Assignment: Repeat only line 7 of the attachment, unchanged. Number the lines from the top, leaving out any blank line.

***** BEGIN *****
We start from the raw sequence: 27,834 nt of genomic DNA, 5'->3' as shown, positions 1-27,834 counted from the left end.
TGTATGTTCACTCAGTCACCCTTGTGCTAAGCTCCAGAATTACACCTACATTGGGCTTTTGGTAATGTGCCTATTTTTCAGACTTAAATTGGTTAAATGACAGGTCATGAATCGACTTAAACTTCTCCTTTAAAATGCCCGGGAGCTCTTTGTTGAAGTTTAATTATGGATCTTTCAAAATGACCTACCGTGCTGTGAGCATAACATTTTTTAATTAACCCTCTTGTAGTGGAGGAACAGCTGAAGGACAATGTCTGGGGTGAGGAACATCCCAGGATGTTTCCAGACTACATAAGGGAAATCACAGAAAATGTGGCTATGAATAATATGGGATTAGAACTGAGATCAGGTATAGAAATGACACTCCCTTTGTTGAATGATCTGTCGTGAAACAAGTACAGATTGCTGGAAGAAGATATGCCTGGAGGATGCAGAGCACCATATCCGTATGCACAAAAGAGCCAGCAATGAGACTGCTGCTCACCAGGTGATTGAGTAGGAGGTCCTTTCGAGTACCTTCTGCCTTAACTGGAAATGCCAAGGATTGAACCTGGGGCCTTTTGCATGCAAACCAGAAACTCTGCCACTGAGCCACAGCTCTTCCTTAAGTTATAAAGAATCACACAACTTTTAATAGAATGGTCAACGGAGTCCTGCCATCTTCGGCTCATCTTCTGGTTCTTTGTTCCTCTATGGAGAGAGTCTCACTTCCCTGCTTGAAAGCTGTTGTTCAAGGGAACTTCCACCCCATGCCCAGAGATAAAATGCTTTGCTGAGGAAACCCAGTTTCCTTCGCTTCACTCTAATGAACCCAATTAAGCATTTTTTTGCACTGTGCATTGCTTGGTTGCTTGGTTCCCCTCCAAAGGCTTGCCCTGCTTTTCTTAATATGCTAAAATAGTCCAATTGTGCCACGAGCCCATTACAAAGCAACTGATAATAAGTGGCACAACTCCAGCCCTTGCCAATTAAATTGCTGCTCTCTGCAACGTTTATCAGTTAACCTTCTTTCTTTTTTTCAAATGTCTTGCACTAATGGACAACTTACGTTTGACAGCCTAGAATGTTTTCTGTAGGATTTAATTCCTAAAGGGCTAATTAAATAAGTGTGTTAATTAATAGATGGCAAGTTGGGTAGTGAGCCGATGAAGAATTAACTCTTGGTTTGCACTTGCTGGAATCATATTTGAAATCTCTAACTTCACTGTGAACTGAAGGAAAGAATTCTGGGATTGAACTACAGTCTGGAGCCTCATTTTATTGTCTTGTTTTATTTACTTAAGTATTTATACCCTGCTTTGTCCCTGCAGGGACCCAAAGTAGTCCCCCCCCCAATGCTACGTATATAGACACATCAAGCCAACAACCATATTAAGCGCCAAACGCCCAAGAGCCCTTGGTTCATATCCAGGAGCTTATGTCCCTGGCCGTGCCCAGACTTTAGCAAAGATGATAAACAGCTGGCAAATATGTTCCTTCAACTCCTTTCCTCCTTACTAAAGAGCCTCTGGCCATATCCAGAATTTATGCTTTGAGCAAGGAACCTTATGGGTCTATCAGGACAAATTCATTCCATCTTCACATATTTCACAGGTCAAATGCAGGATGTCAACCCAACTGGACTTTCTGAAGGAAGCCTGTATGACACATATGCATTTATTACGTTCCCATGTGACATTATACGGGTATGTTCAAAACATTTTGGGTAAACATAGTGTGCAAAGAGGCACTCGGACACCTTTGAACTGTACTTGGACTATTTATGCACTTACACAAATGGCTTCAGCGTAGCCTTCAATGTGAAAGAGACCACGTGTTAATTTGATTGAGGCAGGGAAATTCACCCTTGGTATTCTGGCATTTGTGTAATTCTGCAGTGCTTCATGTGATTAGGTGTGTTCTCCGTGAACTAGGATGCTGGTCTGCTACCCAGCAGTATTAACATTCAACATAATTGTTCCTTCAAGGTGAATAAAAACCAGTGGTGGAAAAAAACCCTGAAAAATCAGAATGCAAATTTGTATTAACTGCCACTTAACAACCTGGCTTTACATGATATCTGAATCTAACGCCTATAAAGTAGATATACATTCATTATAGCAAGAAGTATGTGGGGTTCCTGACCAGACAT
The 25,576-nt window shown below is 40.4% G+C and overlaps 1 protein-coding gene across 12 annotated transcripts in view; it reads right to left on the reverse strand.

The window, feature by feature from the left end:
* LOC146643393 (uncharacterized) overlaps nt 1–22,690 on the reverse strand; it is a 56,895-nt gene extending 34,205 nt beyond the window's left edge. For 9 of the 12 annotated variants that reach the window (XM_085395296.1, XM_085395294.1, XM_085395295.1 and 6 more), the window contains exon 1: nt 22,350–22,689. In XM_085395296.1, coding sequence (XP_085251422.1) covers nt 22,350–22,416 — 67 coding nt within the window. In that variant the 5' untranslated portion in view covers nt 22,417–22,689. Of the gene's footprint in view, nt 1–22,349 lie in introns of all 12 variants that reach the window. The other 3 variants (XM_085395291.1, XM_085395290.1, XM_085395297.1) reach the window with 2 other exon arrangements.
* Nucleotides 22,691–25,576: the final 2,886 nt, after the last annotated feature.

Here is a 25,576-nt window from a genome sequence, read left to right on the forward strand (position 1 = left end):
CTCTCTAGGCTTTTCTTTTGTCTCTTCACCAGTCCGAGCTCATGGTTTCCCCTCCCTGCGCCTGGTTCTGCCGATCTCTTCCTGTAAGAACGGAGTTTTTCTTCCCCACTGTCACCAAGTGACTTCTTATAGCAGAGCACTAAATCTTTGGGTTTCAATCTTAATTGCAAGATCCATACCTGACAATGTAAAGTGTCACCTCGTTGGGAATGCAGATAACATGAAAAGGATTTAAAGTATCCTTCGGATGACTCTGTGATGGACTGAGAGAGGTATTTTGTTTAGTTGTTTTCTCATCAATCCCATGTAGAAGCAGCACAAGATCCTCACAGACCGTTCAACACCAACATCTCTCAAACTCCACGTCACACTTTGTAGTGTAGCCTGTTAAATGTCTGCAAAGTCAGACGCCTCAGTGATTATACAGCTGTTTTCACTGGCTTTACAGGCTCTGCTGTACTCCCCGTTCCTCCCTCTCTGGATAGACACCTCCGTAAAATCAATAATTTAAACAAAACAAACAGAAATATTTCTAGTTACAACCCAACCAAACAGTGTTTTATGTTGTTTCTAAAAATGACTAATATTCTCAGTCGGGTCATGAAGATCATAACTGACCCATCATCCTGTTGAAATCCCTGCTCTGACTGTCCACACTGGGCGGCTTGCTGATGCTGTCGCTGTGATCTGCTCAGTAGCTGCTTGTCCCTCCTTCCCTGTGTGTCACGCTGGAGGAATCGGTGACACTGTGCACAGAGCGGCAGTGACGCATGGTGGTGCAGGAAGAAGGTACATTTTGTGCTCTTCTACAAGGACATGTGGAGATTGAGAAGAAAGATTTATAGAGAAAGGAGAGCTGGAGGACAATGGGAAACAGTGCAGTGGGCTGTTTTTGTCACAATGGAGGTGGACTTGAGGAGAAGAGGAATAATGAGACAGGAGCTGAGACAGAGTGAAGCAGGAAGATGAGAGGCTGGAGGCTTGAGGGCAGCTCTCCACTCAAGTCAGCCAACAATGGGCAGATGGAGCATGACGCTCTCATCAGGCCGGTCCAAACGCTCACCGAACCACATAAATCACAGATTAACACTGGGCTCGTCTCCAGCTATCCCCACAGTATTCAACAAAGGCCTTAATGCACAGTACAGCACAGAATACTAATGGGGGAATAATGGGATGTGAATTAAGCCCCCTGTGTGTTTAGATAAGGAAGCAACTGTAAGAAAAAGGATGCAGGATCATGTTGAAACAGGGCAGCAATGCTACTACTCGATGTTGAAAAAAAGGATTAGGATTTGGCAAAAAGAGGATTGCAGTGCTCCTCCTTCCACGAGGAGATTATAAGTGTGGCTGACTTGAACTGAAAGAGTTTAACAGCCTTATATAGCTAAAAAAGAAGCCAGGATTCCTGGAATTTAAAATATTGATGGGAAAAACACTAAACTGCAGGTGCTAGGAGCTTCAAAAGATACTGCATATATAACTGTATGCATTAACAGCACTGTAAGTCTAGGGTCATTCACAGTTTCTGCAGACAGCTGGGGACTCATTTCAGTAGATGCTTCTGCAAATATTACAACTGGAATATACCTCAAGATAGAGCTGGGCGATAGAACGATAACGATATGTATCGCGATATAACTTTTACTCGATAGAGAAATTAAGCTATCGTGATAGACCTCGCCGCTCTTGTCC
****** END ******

Here is a 25,576-nt window from a genome sequence, read left to right on the forward strand (position 1 = left end):